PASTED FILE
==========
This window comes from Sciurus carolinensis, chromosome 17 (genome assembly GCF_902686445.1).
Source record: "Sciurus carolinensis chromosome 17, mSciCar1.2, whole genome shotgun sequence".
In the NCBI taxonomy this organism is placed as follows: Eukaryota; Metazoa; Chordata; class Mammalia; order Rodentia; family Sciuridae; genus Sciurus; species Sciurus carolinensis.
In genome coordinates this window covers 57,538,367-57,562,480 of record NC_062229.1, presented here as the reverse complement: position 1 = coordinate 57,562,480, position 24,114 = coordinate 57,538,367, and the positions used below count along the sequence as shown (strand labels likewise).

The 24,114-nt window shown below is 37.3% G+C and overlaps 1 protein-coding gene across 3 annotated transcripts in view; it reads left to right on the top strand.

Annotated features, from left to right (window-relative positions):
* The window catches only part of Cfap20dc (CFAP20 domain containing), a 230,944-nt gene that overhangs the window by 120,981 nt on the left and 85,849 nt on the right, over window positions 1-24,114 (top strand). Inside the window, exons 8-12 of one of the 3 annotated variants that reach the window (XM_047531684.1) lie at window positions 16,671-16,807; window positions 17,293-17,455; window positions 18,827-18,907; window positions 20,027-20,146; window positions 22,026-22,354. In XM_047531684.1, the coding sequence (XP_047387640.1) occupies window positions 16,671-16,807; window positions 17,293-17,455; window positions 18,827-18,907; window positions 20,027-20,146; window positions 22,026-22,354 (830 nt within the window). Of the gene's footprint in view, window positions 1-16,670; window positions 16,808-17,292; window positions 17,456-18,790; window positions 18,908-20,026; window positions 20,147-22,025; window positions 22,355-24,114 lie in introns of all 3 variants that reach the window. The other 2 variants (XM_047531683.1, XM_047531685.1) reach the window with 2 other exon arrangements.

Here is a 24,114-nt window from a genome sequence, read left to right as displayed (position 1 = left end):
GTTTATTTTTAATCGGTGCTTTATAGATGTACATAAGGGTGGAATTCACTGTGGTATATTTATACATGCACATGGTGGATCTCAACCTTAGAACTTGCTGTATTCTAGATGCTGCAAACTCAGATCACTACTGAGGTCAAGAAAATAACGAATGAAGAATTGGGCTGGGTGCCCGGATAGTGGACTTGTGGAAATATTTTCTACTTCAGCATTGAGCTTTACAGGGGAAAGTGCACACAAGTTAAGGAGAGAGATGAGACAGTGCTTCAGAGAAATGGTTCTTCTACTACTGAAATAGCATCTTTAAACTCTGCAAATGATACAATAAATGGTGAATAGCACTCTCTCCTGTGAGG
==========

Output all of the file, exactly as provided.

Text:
This window comes from Sciurus carolinensis, chromosome 17 (genome assembly GCF_902686445.1).
Source record: "Sciurus carolinensis chromosome 17, mSciCar1.2, whole genome shotgun sequence".
In the NCBI taxonomy this organism is placed as follows: Eukaryota; Metazoa; Chordata; class Mammalia; order Rodentia; family Sciuridae; genus Sciurus; species Sciurus carolinensis.
In genome coordinates this window covers 57,538,367-57,562,480 of record NC_062229.1, presented here as the reverse complement: position 1 = coordinate 57,562,480, position 24,114 = coordinate 57,538,367, and the positions used below count along the sequence as shown (strand labels likewise).

The 24,114-nt window shown below is 37.3% G+C and overlaps 1 protein-coding gene across 3 annotated transcripts in view; it reads left to right on the top strand.

Annotated features, from left to right (window-relative positions):
* The window catches only part of Cfap20dc (CFAP20 domain containing), a 230,944-nt gene that overhangs the window by 120,981 nt on the left and 85,849 nt on the right, over window positions 1-24,114 (top strand). Inside the window, exons 8-12 of one of the 3 annotated variants that reach the window (XM_047531684.1) lie at window positions 16,671-16,807; window positions 17,293-17,455; window positions 18,827-18,907; window positions 20,027-20,146; window positions 22,026-22,354. In XM_047531684.1, the coding sequence (XP_047387640.1) occupies window positions 16,671-16,807; window positions 17,293-17,455; window positions 18,827-18,907; window positions 20,027-20,146; window positions 22,026-22,354 (830 nt within the window). Of the gene's footprint in view, window positions 1-16,670; window positions 16,808-17,292; window positions 17,456-18,790; window positions 18,908-20,026; window positions 20,147-22,025; window positions 22,355-24,114 lie in introns of all 3 variants that reach the window. The other 2 variants (XM_047531683.1, XM_047531685.1) reach the window with 2 other exon arrangements.

Here is a 24,114-nt window from a genome sequence, read left to right as displayed (position 1 = left end):
GTTTATTTTTAATCGGTGCTTTATAGATGTACATAAGGGTGGAATTCACTGTGGTATATTTATACATGCACATGGTGGATCTCAACCTTAGAACTTGCTGTATTCTAGATGCTGCAAACTCAGATCACTACTGAGGTCAAGAAAATAACGAATGAAGAATTGGGCTGGGTGCCCGGATAGTGGACTTGTGGAAATATTTTCTACTTCAGCATTGAGCTTTACAGGGGAAAGTGCACACAAGTTAAGGAGAGAGATGAGACAGTGCTTCAGAGAAATGGTTCTTCTACTACTGAAATAGCATCTTTAAACTCTGCAAATGATACAATAAATGGTGAATAGCACTCTCTCCTGTGAGG